The irony is that submission to the Holy One is the solution to all human inequality: class, race, gender, economic and academic status. It is the quintessential expression of the meekness, the spiritual simplicity, the childlike humility which Jesus repeatedly teaches is the Way to salvation. It crushes pride, self-aggrandizement, and the notion that we can bootstrap ourselves to perfection and earn God’s love.
In the Gospel passage from John, Jesus tells the Pharisees that he is going to where they cannot go. Jesus explains that they are confused because, “You are from below, I am from above; you are of this world, I am not of this world.” (Jn 8: 23) And we are taught in the Great Priestly Prayer to be in the world and not of it. Jesus goes on to say:
When you have lifted up the Son of Man, then you will realize that I am he, and that I do nothing on my own, but I speak these things as the Father instructed me. And the one who sent me is with me; he has not left me alone, for I always do what is pleasing to him . . .If you continue in my word, you are truly my disciples; and you will know the truth, and the truth will make you free. (Jn 8: 28-29, 31-32)
What is this freedom? If we search around the Gospels and Epistles we find the irony that we find freedom if we submit and become slaves, and then children of the Father in Christ. This is a complex teaching about obedience and submission. One where the Great and the Good, those who believe they are following the law are, like Job, called to task in the face of a greater good.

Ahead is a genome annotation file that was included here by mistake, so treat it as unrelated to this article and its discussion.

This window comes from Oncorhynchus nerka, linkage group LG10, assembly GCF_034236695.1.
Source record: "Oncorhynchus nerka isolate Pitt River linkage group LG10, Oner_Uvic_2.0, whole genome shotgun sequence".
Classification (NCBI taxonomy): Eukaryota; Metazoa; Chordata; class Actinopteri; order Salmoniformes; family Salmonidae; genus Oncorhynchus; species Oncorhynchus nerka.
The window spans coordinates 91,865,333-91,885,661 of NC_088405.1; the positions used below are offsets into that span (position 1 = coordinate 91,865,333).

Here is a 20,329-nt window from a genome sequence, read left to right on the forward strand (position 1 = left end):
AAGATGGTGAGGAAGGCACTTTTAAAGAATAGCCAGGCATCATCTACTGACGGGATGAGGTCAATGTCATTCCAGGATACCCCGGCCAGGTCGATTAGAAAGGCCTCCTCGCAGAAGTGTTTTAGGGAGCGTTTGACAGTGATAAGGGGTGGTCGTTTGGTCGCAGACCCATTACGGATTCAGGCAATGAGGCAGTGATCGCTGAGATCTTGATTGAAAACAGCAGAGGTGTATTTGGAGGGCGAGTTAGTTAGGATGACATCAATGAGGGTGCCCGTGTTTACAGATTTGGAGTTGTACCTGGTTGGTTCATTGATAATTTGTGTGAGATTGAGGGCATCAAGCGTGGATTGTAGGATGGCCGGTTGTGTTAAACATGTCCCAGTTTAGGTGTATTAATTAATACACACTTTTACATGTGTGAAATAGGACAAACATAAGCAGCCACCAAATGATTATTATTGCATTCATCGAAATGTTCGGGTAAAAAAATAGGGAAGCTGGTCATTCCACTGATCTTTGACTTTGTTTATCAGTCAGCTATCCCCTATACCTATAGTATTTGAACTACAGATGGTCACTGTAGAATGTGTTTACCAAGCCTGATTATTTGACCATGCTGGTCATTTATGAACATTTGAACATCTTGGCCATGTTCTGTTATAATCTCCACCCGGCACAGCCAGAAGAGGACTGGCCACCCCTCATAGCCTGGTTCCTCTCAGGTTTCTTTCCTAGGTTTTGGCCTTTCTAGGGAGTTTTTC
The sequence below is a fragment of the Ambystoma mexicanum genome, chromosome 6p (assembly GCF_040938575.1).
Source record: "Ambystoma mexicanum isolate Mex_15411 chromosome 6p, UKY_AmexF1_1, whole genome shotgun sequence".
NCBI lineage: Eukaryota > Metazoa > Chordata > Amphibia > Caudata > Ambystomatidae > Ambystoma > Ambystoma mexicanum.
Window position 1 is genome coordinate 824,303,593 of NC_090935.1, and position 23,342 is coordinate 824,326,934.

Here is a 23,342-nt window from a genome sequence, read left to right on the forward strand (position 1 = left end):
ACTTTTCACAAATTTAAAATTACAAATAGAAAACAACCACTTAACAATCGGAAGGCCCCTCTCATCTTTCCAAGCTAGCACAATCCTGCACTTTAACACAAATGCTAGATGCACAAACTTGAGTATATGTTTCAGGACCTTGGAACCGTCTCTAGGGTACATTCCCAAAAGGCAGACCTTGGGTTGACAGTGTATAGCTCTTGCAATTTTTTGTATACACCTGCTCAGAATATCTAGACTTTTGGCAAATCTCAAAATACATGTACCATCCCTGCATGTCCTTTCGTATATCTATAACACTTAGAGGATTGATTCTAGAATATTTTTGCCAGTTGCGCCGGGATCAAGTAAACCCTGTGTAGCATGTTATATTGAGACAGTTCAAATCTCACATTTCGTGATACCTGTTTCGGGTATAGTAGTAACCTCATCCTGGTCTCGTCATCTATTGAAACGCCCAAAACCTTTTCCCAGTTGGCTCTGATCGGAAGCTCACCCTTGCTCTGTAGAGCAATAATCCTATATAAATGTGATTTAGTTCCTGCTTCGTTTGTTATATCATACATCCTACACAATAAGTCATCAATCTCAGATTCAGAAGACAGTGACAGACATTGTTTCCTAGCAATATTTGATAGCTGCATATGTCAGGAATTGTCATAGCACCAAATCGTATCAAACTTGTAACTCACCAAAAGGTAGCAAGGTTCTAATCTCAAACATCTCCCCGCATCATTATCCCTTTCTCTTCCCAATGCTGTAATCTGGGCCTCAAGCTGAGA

Submission is not easy nor is it the call for everyone. It is a state of being as totally in the Holy One as one can be in our incarnate life. But it is the Way to whatever degree we can. I see more and more identity theology, and that is “all about me,” not all about Jesus Christ. The fine line is that we, as the Body of Christ, are called to yield our egos, our good works, and our passions unless they come from true compassion and love. St. Augustine said, “If you believe what you like in the Gospels, and reject what you don’t like, it is not the Gospels you believe in, but yourself.” And following Jesus is not all unicorns and rainbows. It is hard. It calls for sacrifice. And submission to the will of God. Job learned that. Jesus always knew that. In this commercialized, competitive, and angry generation, it is now our time to buck the trend of false human-centered freedom and turn back to God’s truth and true freedom.
Dr. Dana Kramer-Rolls is a parishioner at All Souls Parish, Episcopal, Berkeley, California and earned her master’s degree and PhD from the Graduate Theological Union, Berkeley, California